has-transformers: This library 'Has' transformers

[ effect, library, mit ] [ Propose Tags ]

A very slim library for first-order effects based on monad transformers (and nearly nothing else).

Given a transformer stack t1 (t2 (t3 (... m))) a, you can automatically lift any function thing :: tN m a into the stack with a single function, liftH.


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Versions [RSS] 0.1.0.0, 0.1.0.1, 0.1.0.2, 0.1.0.3, 0.1.0.4
Change log CHANGELOG.md
Dependencies base (>=4.14 && <5), transformers [details]
License MIT
Copyright (c) 2021- Manuel Bärenz
Author Manuel Bärenz
Maintainer programming@manuelbaerenz.de
Category Effect
Home page https://github.com/turion/has-transformers
Bug tracker https://github.com/turion/has-transformers/issues
Uploaded by turion at 2022-01-26T14:47:51Z
Distributions LTSHaskell:0.1.0.4, NixOS:0.1.0.4, Stackage:0.1.0.4
Downloads 194 total (11 in the last 30 days)
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Status Docs available [build log]
Last success reported on 2022-01-26 [all 1 reports]

Readme for has-transformers-0.1.0.4

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This library Has transformers

What?

A very slim library for first-order effects based on monad transformers (and nearly nothing else).

What exactly?

Given a transformer stack t1 (t2 (t3 (... m))) a, you can automatically lift any function thing :: tN m a into the stack with a single function, liftH.

What features does it have?

  • Final encoding: There is a type class Has t m that says that the transformer t is in the stack m.
  • Extensibility: Standard transformers are supported out of the box. You can add any further transformers to your stack.
  • No runtime overhead: There is no runtime overhead related to handling effects. Your code is as fast as if you had written it just with a lot of manual lifts. (No benchmarks yet though.)

What features does it not have?

  • Higher-order effects: For example, you cannot encode in the Has typeclass:
    • catchE: Exception handling
    • local: Modify a reader computation
  • Separation of effect signatures and effect carriers. For example, you cannot have one signature of writer effects, and then later decide whether you want to interpret them as strict WriterT, lazy WriterT, CPS-style WriterT, an IO-based log, and so on. You have to choose one transformer that represents your effect.

Why?

Imagine you have a rather complex transformer stack, say ReaderT r (ExceptT e (AccumT a (StateT s m))). To write programs in it, you would have to do yoga exercises like lift $ lift $ lift $ put s all over your business logic code. And at some point you maybe want to add logging to your stack, thus insert a WriterT w, and then discover that your ExceptT e is sitting in the wrong place after all. You change your stack, and all your business logic is broken. Even those modules that didn't even need to know anything about logging and error handling.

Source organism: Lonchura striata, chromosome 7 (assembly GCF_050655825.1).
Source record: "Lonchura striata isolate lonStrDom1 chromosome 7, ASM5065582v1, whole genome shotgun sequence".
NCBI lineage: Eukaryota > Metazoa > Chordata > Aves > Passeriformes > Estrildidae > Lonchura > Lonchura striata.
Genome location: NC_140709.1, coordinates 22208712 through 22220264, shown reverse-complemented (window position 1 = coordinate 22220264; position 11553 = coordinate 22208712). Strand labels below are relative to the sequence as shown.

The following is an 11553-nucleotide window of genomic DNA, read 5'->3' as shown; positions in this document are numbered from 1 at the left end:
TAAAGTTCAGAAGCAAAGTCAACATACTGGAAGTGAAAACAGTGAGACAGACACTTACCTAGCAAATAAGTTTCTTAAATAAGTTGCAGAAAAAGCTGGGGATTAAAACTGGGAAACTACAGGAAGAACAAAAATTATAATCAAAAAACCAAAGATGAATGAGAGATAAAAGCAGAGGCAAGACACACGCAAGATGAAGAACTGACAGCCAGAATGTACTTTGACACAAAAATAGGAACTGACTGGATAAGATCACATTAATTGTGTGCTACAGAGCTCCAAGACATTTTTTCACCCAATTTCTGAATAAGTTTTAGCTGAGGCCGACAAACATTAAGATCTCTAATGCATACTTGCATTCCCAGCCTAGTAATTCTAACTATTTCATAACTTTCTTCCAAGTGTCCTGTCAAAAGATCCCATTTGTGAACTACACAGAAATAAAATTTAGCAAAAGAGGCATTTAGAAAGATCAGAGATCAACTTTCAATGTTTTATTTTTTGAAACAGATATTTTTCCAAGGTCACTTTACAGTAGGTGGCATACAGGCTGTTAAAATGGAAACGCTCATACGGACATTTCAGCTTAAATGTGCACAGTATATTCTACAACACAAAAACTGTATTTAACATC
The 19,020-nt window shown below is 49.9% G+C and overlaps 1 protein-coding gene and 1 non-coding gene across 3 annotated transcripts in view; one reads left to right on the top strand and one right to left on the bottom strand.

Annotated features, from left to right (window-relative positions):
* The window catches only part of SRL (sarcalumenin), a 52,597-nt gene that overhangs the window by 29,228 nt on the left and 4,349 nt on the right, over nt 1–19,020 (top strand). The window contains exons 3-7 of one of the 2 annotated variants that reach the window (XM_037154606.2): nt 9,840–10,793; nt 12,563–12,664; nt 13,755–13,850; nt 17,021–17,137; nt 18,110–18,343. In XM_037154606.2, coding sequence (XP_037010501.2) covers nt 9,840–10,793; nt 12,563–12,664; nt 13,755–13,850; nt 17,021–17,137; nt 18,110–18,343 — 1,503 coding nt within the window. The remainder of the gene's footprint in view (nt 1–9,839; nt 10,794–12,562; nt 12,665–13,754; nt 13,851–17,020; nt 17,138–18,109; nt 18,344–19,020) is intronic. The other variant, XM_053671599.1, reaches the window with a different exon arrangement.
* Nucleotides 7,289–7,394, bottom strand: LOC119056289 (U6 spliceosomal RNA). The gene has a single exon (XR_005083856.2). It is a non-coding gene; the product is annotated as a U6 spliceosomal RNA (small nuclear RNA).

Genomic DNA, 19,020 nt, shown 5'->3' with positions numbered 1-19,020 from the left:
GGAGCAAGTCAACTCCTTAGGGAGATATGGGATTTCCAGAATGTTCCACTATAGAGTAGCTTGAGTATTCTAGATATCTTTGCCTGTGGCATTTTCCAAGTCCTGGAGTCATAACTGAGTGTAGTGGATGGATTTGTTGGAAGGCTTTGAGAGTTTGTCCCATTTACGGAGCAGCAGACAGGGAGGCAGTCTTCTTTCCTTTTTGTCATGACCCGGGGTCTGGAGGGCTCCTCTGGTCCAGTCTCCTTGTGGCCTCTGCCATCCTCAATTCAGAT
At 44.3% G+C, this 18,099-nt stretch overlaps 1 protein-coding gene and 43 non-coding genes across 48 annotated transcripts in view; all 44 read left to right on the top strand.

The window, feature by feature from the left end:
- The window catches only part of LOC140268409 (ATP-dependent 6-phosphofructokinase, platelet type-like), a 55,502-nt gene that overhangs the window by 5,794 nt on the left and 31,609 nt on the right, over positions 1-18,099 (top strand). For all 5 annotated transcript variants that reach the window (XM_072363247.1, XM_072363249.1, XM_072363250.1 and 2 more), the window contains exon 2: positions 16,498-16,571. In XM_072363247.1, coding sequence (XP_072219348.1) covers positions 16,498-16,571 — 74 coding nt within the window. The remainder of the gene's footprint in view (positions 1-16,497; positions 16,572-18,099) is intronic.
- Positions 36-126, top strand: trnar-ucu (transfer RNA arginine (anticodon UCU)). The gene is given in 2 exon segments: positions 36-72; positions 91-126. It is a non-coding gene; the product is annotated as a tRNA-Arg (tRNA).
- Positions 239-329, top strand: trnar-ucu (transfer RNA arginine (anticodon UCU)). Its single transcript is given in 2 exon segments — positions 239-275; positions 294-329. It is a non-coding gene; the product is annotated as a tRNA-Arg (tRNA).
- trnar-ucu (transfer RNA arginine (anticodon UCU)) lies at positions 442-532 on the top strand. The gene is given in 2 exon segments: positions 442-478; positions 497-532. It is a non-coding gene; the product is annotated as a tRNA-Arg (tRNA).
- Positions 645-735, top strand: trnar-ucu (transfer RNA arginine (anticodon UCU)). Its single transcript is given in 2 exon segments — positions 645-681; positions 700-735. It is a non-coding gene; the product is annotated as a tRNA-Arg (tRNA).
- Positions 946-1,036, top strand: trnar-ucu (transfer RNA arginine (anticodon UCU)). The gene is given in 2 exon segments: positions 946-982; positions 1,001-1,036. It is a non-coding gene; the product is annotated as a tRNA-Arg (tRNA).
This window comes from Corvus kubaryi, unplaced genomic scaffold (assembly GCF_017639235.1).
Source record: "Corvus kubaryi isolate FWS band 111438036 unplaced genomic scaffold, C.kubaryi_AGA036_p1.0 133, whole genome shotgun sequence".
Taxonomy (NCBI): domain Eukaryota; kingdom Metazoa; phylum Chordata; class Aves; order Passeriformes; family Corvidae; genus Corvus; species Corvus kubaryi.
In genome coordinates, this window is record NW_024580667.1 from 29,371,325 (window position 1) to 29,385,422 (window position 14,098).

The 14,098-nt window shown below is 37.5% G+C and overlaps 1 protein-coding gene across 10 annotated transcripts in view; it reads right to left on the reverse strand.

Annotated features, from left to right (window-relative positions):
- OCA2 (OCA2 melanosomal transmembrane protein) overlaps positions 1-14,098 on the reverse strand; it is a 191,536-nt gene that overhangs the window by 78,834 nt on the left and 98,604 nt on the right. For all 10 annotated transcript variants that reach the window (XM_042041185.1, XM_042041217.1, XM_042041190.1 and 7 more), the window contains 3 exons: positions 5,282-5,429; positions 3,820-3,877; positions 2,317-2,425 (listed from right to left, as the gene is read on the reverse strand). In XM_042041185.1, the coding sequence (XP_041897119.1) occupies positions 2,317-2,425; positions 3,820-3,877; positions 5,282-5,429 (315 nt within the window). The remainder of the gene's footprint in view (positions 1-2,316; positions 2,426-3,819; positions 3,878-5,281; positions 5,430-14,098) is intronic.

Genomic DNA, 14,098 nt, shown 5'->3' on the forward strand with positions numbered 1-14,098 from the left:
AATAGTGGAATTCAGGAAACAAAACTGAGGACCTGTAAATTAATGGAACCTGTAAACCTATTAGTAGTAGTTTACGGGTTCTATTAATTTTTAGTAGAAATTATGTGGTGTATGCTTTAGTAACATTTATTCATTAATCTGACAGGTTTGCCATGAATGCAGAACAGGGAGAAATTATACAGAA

Wouldn't it be nice to save yourself writing all these repetitive lifts, avoid spelling out the complete stack in all your code, separate concerns, invert dependencies, have clean architecture, and be able to change your monad stack without breaking existing code?

Then simply use the Has typeclass, and replace all your lift orgies with its one function, liftH.

But isn't this a solved problem, you ask? Read on.

Why not mtl, fused-effects, freer-simple, operational, polysemy, eff, rio, ...?

Because has-transformers has some advantages over each of these libraries. It also has some disadvantages over each. The usual advantage is that has-transformers is fast and simple, and the disadvantage is that it doesn't have higher order effects.

There is a big design space here, and maybe there is no ideal library for every use case. While some corners of the space have been explored thoroughly, there is this neat little corner that hasn't received as much attention as maybe deserved.

mtl

Historically, mtl solves the same problem like has-transformers, but declares a type class manually for each transformer: MonadReader for ReaderT, MonadState for StateT, and so on. Which means that one has to implement MonadReader for every transformer you want to use. And if you want to add your custom transformer FooT, not only do you have to implement MonadReader etc. for all the classes you need, you also have to invent your own MonadFoo, and implement instances for all transformers for it. This is well-known, and called the "quadratic instance problem". If you or someone else has written a good blog post or article about this topic, let me know, I'll link to it. The gist is that mtl is practically not extensible.

has-transformers doesn't have this problem. You don't have to invent your own MonadFoo, because you get Has FooT for free, together with all relevant instances.

As a downside, has-transformers doesn't have higher-order effects, so you cannot lift operations like catchE through it. You can of course still use them, at the cost of either using mtl or some other higher-order library, or explicitly declaring the monad stack at the calling site.

fused-effects

If you wish, you can think of has-transformers as a miniature version of fused-effects, or of fused-effects as the fully-featured, well-researched version of has-transformers. In particular, both are "fused" in that type classes are used to insert effects, and a transformer stack chosen at compile time to interpret them. This is great for performance.

fused-effects has two big features in comparison:

  • Higher order effects: You can declare and handle e.g. exceptions, MonadPlus, backtracking, and so on, within the framework.
  • Separation of signatures and effects: You can define one type operator representing only your effect interface, and decide in a different place what transformer stack (or other kind of monad) you use to interpret the effect.

But has-transformers also has some advantages which may appeal to you:

  • No separation of signatures and effects: You don't need to define a signature separately.
  • No complicated type class: You don't need to implement the impressive Algebra type class for your transformer.
  • Fewer language extensions: fused-effects needs a lot of language extensions, most of them modern but benign, but also the slightly vexing UndecidableInstances when defining your own effect carrier.